Felling of diseased larch trees in Betws y Coed

Natural Resources Wales (NRW) is to start the process of felling diseased larch trees at Miners’ Bridge woods, near Betws y Coed this month.

An area of the woods covering 5.5 hectares has become infected with phytophthora ramorum and trees will be removed to control the spread of the disease.

Conifers surrounding the infected larch will also be removed to mitigate against crop instability and future storm damage.

In total around 1,400 tonnes of timber will be removed.

The work, which is being carried out under a Statutory Plant Health Notice, will start on September 26 and is expected to last up to nine weeks.

During the work, traffic management will be in operation on a section of the A5 next to the site and a public right of way closure will be in place for the woods to ensure the safety of the public.

This includes restricting access to Miners’ Bridge.

Ian Sachs, Forest Operations Team Leader for NRW, said:

“It is vital these trees are felled to prevent any further spread of the disease.
“Because of the location of the site, the work requires both traffic management and access management to keep everyone safe.
“Unfortunately, this means temporary public access restriction to the site.
“We will work to reduce the impact on the local community wherever possible, but our priority is to keep everyone safe. We thank everyone in advance for their cooperation.”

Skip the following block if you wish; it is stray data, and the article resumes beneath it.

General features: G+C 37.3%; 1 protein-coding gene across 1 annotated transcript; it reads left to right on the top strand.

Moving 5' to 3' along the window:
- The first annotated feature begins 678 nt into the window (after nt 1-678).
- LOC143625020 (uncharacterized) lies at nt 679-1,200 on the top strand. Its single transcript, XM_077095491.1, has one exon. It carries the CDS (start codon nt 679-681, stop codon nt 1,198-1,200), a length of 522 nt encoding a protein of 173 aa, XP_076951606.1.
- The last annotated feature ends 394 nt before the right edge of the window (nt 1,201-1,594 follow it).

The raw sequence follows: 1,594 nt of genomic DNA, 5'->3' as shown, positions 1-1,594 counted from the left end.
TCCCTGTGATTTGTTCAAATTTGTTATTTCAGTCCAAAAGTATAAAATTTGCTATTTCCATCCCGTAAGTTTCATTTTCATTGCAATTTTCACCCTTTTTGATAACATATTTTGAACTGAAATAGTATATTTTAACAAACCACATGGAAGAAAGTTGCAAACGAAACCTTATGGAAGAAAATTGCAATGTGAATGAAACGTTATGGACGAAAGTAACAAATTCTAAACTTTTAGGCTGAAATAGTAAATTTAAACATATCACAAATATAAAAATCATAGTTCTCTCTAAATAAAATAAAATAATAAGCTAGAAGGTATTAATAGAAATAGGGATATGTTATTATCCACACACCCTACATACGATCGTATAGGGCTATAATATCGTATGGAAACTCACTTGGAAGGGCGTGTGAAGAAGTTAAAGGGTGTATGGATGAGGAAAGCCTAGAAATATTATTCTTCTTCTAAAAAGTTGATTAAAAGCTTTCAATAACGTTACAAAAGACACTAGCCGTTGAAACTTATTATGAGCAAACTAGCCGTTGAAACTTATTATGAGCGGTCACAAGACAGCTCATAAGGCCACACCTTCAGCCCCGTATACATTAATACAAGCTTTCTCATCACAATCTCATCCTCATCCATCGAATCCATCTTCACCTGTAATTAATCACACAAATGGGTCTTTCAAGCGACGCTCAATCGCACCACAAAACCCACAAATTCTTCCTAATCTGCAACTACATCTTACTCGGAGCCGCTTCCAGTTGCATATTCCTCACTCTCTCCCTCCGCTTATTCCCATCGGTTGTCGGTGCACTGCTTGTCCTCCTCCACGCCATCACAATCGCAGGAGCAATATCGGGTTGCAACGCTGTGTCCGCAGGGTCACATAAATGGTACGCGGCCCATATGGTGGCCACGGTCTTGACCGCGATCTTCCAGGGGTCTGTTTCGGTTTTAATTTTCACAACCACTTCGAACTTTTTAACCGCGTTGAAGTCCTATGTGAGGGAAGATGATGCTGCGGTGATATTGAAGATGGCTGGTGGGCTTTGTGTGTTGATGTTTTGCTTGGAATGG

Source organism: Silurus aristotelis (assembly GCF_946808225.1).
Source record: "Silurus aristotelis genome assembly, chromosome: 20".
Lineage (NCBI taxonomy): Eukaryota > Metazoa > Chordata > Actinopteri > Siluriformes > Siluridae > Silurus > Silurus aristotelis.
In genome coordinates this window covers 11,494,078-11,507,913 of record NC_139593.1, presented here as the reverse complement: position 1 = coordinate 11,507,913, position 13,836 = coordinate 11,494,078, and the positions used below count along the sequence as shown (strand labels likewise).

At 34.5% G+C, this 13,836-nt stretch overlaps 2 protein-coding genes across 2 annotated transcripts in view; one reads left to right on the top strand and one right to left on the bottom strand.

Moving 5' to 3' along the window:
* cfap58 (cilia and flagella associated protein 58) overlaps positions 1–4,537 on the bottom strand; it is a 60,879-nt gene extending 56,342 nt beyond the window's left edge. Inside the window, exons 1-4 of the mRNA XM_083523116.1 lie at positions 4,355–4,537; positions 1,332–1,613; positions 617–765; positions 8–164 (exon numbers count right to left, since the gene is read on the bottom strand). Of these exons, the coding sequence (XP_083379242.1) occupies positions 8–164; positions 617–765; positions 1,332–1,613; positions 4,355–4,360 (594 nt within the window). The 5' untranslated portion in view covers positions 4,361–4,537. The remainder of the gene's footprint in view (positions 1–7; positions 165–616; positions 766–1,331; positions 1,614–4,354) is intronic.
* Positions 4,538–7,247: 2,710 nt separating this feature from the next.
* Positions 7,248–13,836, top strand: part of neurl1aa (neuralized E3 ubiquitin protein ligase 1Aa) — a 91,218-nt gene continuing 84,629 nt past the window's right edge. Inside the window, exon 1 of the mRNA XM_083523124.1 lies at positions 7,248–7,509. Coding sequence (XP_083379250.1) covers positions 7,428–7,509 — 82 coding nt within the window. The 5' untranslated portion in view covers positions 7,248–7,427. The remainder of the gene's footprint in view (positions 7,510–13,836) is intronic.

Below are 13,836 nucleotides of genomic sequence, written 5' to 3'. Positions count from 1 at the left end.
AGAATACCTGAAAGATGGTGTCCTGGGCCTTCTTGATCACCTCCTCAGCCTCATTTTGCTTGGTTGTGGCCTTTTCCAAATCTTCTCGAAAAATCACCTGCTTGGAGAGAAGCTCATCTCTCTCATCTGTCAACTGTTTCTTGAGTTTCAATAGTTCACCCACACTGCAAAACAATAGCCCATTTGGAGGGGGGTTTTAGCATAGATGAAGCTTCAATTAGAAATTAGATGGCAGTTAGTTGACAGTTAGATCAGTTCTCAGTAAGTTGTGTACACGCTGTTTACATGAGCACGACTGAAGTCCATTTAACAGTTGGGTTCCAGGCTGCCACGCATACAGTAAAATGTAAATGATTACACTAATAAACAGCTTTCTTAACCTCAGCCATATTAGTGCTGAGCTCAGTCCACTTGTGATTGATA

The site is part of the Afon Llugwy Site of Special Scientific Interest (SSSI) and work will be carried out sensitively, under an assent permission from NRW, to protect its rare mosses.

As many as possible of the broad-leaved trees in the area will be retained to provide canopy cover for the mosses.

The work will also be carried out in liaison with CADW as the site is also home to Afon Llugwy Lead Mine Mill.

Although diseased, the trees are still a viable crop and they will go to timber mills licenced to take infected larch and will be used for various purposes including fencing and timber for construction.

Once the work has been completed, NRW plans to replant the area with native broad-leaves to compliment the SSSI features, and minimise impacts of non-native species on the woods.

Further information on tree health in Wales is available at Natural Resources Wales / Tree health in Wales and if you have any enquiries regarding this work contact North West Wales’ Forest Operations Team on 0300 065 3000 or ForestOperationsNW@cyfoethnaturiol.cymru